The debut film “Inherit The Viper” by Geneva-based Anthony Jerjen celebrated its World Premiere at last year’s ZFF. The Swiss production with Josh Hartnett in the leading role is now being released in cinemas in the US. In this interview, Jerjen reveals what prompted him to making this film and how he managed to get big American names for his project.
What inspired you to shoot Inherit the Viper?
I was mesmerized by the complexity and scale of the Opioid Crisis. Andrew’s script was approaching the topic on such a human level that I really connected with those characters, all in a way victims of this situation. It was an intricate character study wrapped in a genre movie.
Where exactly does the story take place and why there?
The Story is set in rural Ohio. It’s part of Appalachia, a region that is particularly affected by the Opioid Crisis.
How much research did you do on the opioid crisis?
I didn’t know much before reading the script. I researched as much as I could during the development process and all the way throughout production. I also met with addiction specialists, addicts, and their families. It is a complex topic, for sure.
Can the crisis be solved?
The short answer is: it’s complicated. Right now, federal grants come tagged for combating opioids and cannot be repurposed to deal with the rising incidence of methamphetamine misuse. The narrow focus on opioids means they cannot keep up with the drug du jour cycle: they just keep playing whack-a-mole.
Without an effort to rebuild the social and economic fabric of rural communities, addiction will persist. That’s where the real problem lies, and as yet there are no serious attempts to address it.
The film has a kind of retro-look – what is the idea behind your vibrating visual style?
This part of the USA has a timeless vibe to it. The rural American Spirit, it’s quite beautiful. I wanted to embrace this aspect and deliver a movie that felt almost like a period piece. Those small towns were built during the industrial Golden age and have never really grown past those rural industries. It’s almost like walking through a museum.
Do you have any cinematic references for the film?
We looked at quite a few 70’s American movies like THE TAKING OF PELHAM ONE TWO THREE. I like the deliberate approach of filmmaking that was used at the time. The camera move with purpose, the cinematography is daring, the staging ever evolving. This style is very close to the way my brain conceptualizes images.
What were the biggest challenges while shooting?
We had a very tight schedule! Some scenes, like action scenes, are quite complex and require a lot of time to shoot. On a budget like ours, you don’t have time to experiment or second guess your choices. It’s just an execution of the plan, hoping everything will work out in the edit!
One of the lead roles is played by Josh Hartnett – how come a first time Swiss time director can get him?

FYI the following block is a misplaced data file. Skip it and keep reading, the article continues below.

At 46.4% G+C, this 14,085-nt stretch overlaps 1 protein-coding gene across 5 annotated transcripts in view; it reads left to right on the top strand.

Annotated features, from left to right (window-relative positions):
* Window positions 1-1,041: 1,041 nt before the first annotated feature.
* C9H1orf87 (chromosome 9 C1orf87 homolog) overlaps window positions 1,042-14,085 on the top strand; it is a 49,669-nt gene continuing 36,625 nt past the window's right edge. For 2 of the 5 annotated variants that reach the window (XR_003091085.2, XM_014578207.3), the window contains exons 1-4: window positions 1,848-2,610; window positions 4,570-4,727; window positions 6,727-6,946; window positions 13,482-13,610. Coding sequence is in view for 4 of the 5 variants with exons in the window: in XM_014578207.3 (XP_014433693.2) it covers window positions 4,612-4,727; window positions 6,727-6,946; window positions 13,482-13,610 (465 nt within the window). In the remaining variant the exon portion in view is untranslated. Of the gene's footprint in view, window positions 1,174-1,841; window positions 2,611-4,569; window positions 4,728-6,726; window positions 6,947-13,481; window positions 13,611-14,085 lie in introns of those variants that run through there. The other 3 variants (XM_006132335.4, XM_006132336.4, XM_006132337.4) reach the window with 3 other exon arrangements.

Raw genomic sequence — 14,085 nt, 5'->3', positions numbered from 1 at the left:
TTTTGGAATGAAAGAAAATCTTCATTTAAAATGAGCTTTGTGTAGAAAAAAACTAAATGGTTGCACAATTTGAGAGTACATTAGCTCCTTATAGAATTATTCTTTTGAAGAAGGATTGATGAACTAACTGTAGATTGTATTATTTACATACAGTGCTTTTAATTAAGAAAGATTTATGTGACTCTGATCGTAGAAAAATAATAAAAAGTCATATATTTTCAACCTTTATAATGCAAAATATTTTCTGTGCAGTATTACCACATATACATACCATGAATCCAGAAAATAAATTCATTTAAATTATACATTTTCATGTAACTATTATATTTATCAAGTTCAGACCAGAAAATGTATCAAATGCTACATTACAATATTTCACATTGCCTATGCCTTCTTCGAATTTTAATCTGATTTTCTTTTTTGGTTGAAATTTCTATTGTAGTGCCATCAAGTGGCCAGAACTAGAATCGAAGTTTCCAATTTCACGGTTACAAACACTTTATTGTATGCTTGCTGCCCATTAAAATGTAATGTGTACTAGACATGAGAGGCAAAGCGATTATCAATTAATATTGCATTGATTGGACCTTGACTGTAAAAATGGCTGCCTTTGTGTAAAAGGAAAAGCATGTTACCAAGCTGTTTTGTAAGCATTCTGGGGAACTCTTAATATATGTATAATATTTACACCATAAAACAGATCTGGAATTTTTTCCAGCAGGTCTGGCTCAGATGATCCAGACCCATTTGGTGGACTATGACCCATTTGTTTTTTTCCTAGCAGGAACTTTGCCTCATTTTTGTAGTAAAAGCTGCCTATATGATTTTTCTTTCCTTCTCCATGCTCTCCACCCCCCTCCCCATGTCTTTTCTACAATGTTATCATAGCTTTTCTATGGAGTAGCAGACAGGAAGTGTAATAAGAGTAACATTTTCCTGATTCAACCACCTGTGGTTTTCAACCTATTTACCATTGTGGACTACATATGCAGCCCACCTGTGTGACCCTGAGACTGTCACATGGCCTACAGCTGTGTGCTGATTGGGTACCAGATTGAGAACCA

We had a fantastic casting director. She was able to get the script in front of him and I think he responded very well to the story and to what we were trying to achieve. It was a timely subject and there was a lot of great material in the script for the actors to sink their teeth into.
I think Josh is at a point in his career where he’s also looking for acting challenges, for more indie projects. All I can say is that he really immersed himself in the process and gave a fantastic performance.
And what about Bruce Dern – how did you get him involved?
Bruce was the first actor to get attached to the project. I remember that his agent read him the part on the phone and he said yes right after! It was amazing. In a way, I think he was paramount in attracting the other actors to the project.
The film premiered at the Zurich Film Festival and opens now in the US – where else is it going to be shown?
There will be a wider digital release at some point, but I don’t know much more at the moment. Hopefully, we’ll be able to do a Swiss release as well!
The film is produced by Barry films – how did you know Benito und Wolfgang Müller?
I met Benito on a project that I shot in Los Angeles. It was a great experience and I was able to meet Wolfgang a few months later at the Cannes Film Festival. They had already produced some first movies and their experience was invaluable for me. They were instrumental in the success of this project.
What was the role of Michel Merkt in this production?
Michel and I have known each other since 2010. He was the first person who put is faith in me as a director. He pushed me to take risks, to follow my instincts. He has always been incredibly supportive and so he was the first person I went to when I found this script. He saw potential in the project and agreed to produce it. He was the driving force that made it happen. If you can watch Inherit The Viper today, it’s thanks to him!
You are from Geneva, do you want to stay in Switzerland or do you see your future as a filmmaker in the US?
I’d love to continue working in the US if given the chance but there is also a lot of opportunities here, in Europe. I think it’s too early to tell!